Unemployment benefits could be delayed even though Congress returns to work next week. Speaker of the House Rep. John Boehner said that the extension plan would not work. According to Reuters on Mar. 19, state officials said that he plan is fraught with problems.
The National Association of State Workforce Agencies said in a letter that some states may find the plan's verification requirements too costly and onerous and try to opt out of it.
The unemployment benefits bill as it stands would cause even more delays than have already occurred even if it passes. U.S. Senators will discuss a plan to reinstate extended benefits for long-term unemployed workers. $300 per week on average is expected retroactive to Dec. 29, 2013. The bill is expedited to cover the first five months of this calendar year.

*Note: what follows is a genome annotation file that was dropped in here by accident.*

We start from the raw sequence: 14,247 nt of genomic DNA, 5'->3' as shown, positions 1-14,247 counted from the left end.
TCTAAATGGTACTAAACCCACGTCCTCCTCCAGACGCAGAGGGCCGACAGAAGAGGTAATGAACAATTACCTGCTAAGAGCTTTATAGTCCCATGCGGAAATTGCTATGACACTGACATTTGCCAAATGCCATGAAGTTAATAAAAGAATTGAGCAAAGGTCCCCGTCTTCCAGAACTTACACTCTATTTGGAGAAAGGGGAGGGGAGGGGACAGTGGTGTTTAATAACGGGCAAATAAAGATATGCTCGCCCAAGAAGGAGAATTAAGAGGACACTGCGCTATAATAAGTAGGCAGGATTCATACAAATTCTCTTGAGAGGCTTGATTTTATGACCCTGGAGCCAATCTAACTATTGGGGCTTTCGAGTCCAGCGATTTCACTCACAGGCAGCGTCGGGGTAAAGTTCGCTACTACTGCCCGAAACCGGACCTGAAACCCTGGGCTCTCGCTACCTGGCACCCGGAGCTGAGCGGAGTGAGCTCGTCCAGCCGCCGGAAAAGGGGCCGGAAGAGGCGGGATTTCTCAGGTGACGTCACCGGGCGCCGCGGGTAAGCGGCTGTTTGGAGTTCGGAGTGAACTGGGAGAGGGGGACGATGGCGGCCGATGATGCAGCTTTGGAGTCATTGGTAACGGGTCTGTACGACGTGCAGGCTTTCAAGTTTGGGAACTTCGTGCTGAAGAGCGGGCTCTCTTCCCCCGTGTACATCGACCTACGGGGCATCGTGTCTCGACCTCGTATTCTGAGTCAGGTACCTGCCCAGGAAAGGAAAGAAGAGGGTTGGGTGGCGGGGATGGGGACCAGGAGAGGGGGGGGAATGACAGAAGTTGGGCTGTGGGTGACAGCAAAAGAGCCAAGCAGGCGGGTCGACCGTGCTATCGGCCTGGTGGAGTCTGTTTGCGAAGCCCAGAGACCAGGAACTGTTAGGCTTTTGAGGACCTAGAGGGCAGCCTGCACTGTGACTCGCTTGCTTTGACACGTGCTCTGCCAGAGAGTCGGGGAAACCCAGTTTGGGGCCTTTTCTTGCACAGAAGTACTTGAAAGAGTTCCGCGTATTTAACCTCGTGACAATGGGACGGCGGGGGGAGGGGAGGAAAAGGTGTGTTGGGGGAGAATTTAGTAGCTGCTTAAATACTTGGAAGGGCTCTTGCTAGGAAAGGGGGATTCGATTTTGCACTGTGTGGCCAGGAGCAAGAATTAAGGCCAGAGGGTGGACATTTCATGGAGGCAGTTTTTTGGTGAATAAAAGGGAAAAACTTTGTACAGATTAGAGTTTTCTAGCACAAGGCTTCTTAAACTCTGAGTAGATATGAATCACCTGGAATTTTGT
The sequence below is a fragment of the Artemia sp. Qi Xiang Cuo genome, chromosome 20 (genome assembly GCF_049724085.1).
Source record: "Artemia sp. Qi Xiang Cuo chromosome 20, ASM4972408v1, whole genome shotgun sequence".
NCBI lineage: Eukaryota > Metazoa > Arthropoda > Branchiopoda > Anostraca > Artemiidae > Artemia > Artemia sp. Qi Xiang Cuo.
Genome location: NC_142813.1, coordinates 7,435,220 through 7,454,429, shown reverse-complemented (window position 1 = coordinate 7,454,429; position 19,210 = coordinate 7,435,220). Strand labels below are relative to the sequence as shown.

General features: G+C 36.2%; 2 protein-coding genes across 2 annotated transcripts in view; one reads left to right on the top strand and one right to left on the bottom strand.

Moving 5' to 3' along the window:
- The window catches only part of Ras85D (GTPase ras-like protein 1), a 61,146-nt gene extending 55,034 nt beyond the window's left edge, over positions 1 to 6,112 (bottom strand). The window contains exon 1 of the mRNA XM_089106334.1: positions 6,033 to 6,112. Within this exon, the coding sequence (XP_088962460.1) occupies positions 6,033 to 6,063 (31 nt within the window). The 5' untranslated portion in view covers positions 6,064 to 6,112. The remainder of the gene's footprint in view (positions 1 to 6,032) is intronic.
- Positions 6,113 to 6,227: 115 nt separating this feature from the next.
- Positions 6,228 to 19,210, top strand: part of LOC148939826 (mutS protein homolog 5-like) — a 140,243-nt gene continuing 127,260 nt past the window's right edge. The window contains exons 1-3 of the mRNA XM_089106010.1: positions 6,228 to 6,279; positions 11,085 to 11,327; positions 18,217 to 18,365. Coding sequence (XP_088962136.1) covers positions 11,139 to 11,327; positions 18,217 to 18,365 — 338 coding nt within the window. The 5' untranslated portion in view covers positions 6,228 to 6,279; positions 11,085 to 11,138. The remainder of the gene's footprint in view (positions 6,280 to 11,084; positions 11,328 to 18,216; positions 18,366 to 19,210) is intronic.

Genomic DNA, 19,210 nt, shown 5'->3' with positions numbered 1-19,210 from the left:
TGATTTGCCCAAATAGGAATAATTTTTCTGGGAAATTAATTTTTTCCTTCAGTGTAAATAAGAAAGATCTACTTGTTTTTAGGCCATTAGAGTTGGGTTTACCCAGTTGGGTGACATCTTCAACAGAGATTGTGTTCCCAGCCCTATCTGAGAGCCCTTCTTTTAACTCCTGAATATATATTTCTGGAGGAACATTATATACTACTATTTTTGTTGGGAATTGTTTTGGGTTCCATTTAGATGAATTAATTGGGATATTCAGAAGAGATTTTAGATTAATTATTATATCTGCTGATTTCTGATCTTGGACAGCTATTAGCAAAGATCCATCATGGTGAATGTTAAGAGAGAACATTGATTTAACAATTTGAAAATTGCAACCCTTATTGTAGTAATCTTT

Boehner's group has "little interest" in extending unemployment benefits at this time. He feel that a passable bill need to create more jobs in the private sector. The cost of the bill is estimated at $10 billion. Since payments to beneficiaries stopped, unemployed workers also quit filing weekly reports of their activities in many states.
Means testing has been proposed based on tax returns to determine who is eligible for unemployment benefits based upon financial need, but their is currently no access or budget for this data in place.
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